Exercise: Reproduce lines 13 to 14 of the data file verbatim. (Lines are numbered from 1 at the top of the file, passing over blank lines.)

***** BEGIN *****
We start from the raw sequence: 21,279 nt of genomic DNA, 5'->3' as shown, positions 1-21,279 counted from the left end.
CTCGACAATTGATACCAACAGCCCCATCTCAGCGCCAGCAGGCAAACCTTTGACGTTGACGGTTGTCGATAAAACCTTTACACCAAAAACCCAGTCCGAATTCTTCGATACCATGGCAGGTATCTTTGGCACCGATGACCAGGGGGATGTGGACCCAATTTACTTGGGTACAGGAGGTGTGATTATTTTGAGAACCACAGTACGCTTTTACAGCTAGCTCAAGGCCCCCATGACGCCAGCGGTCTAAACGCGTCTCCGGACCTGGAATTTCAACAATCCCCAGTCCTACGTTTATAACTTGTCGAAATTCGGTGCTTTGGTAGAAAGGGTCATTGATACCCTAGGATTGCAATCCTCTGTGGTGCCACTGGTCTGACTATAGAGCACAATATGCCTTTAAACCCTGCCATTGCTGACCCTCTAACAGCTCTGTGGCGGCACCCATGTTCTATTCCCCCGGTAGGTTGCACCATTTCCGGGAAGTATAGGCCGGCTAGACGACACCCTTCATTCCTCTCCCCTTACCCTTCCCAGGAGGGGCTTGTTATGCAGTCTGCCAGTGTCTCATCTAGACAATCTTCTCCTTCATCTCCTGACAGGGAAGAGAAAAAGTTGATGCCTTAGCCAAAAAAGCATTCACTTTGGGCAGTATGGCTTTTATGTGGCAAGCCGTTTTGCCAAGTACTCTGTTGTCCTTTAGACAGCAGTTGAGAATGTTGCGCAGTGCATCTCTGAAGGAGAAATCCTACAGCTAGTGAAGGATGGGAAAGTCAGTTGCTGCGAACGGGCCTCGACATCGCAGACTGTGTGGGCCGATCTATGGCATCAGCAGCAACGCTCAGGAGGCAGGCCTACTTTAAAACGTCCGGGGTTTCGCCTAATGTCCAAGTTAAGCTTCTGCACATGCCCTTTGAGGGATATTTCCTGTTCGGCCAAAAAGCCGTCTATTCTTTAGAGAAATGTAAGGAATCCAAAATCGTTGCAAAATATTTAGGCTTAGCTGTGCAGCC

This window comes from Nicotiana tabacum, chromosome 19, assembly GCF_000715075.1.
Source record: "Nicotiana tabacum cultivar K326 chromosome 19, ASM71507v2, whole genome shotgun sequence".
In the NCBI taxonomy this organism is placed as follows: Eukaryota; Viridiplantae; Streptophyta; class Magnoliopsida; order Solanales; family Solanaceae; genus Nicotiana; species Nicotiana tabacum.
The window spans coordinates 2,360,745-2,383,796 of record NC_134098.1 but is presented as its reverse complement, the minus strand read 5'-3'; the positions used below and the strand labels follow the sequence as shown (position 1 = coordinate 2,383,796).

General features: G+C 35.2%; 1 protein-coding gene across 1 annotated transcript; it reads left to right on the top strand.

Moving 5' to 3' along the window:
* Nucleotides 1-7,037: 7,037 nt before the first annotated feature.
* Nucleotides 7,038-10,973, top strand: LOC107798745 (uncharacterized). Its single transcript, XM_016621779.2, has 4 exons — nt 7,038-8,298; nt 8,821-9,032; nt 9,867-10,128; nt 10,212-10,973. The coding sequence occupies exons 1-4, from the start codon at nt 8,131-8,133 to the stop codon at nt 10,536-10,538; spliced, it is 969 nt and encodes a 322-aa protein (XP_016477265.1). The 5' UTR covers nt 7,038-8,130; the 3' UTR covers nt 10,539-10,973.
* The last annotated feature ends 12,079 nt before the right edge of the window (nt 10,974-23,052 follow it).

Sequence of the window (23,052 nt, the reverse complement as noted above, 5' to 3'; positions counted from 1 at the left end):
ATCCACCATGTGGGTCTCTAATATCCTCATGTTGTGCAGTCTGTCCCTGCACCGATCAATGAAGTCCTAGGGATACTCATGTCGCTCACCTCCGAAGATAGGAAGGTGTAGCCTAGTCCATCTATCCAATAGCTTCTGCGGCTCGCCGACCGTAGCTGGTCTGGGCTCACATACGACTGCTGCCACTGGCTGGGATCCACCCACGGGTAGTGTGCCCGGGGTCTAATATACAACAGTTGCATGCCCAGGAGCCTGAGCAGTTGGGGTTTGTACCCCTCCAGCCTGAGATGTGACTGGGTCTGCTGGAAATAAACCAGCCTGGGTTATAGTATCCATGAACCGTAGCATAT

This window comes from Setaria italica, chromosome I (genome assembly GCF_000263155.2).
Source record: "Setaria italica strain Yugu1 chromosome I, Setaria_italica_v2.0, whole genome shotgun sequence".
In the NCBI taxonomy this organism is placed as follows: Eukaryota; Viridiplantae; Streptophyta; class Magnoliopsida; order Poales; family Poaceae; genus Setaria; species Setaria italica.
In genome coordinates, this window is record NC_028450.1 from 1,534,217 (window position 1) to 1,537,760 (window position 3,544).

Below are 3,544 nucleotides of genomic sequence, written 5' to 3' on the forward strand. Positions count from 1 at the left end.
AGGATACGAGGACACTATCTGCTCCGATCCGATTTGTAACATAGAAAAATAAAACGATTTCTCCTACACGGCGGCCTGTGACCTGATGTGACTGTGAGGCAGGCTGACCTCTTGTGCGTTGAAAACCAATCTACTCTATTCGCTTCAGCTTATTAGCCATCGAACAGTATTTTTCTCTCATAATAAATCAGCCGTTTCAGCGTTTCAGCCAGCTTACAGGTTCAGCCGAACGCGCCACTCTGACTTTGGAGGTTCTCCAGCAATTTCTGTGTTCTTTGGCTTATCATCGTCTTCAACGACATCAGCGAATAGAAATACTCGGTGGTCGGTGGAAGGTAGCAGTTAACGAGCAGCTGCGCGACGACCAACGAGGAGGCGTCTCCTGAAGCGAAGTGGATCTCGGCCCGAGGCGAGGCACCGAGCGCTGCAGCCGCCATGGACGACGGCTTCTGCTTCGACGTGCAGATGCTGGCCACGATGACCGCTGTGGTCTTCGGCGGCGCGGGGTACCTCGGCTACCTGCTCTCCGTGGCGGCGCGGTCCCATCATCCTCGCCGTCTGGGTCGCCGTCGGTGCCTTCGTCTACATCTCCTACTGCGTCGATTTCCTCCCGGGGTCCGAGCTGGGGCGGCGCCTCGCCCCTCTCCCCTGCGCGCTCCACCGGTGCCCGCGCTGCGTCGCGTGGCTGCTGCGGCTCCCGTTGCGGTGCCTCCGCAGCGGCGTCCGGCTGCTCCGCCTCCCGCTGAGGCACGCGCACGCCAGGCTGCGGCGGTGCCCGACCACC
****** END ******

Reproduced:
ATCCACCATGTGGGTCTCTAATATCCTCATGTTGTGCAGTCTGTCCCTGCACCGATCAATGAAGTCCTAGGGATACTCATGTCGCTCACCTCCGAAGATAGGAAGGTGTAGCCTAGTCCATCTATCCAATAGCTTCTGCGGCTCGCCGACCGTAGCTGGTCTGGGCTCACATACGACTGCTGCCACTGGCTGGGATCCACCCACGGGTAGTGTGCCCGGGGTCTAATATACAACAGTTGCATGCCCAGGAGCCTGAGCAGTTGGGGTTTGTACCCCTCCAGCCTGAGATGTGACTGGGTCTGCTGGAAATAAACCAGCCTGGGTTATAGTATCCATGAACCGTAGCATAT

This window comes from Setaria italica, chromosome I (genome assembly GCF_000263155.2).